School has barely started, and dress code violations are already out of control. And by out of control, I’m referring to how schools are mishandling dress code infractions — by publicly embarrassing students and even humiliating teen girls with something called a “shame suit.”
I don’t have a teenage daughter, but I remember being a teenage daughter quite well, not too long ago. I am now the mother of two sons, and still I find these dress code violation antics targeted at females to be ridiculous.
I can also tell you that if either of my sons was ever forced to wear a shame suit at school, I would be livid — like this Florida mother is. This mother’s teenage daughter was flagged for an unintentional dress code violation on the third day of high school in Orange Park, Florida.
A teen dress code violation is nothing new. In cases like these, school policy provided three options for the breach. The student can stay in their clothes and go to in-school suspension, they can wait for a parent to bring them new clothes or they can wear sweats and a T-shirt provided by the school as punishment and head back to class.
Fifteen-year-old Miranda Larkin claims that she was only given option number three, aka the shame suit. Sweats and a T-shirt seem innocent enough to replace a short skirt, but the branding of this shame suit is problematic. Miranda was told by the school nurse to wear a neon yellow T-shirt that said “DRESS CODE VIOLATION” with red sweatpants.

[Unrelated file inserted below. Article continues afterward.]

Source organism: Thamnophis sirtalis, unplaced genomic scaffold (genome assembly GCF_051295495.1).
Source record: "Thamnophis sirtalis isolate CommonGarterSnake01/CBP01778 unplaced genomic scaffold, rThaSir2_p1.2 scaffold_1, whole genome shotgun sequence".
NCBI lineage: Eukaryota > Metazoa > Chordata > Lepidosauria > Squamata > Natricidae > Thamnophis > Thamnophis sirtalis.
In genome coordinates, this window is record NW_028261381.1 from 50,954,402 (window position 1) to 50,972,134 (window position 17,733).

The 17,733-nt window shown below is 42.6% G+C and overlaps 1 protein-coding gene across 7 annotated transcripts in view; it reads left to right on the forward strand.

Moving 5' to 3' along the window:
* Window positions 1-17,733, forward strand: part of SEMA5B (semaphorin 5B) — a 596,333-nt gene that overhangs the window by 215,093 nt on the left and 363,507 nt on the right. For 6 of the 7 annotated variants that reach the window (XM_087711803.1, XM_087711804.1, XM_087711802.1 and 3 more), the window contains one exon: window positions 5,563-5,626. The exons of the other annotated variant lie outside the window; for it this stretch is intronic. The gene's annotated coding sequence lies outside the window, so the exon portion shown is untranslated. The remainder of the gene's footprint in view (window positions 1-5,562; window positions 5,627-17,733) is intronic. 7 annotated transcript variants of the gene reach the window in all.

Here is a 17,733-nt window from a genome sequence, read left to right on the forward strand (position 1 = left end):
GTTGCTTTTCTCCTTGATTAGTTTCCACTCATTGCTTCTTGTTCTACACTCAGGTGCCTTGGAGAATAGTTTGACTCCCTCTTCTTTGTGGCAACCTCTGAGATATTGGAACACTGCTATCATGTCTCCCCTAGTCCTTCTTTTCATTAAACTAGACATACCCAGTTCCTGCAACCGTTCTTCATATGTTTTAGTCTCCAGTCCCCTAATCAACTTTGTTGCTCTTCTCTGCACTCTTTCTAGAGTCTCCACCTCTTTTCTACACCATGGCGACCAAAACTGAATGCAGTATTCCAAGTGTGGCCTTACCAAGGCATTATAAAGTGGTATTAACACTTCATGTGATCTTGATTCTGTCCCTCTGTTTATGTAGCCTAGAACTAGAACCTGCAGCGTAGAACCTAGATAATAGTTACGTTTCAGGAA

Miranda’s mother did not like her treatment one bit, and neither do I. According to her mother, “I feel that by putting a kid in an outfit that says what they did wrong across their chest and down their leg is taking their private records and making them public and that’s a clear violation of their privacy rights.”
Part of the issue stems from the fact that Miranda was allegedly given no other options for her violation. The other part of the issue is that this teen was basically required to wear a scarlet letter around campus advertising her “sins.”
Miranda’s mother plans to file a complaint with the Family Educational Rights and Privacy Act for unnecessary public discipline. The school needs to re-examine their dress code violation policy. Humiliation is never an effective form of punishment.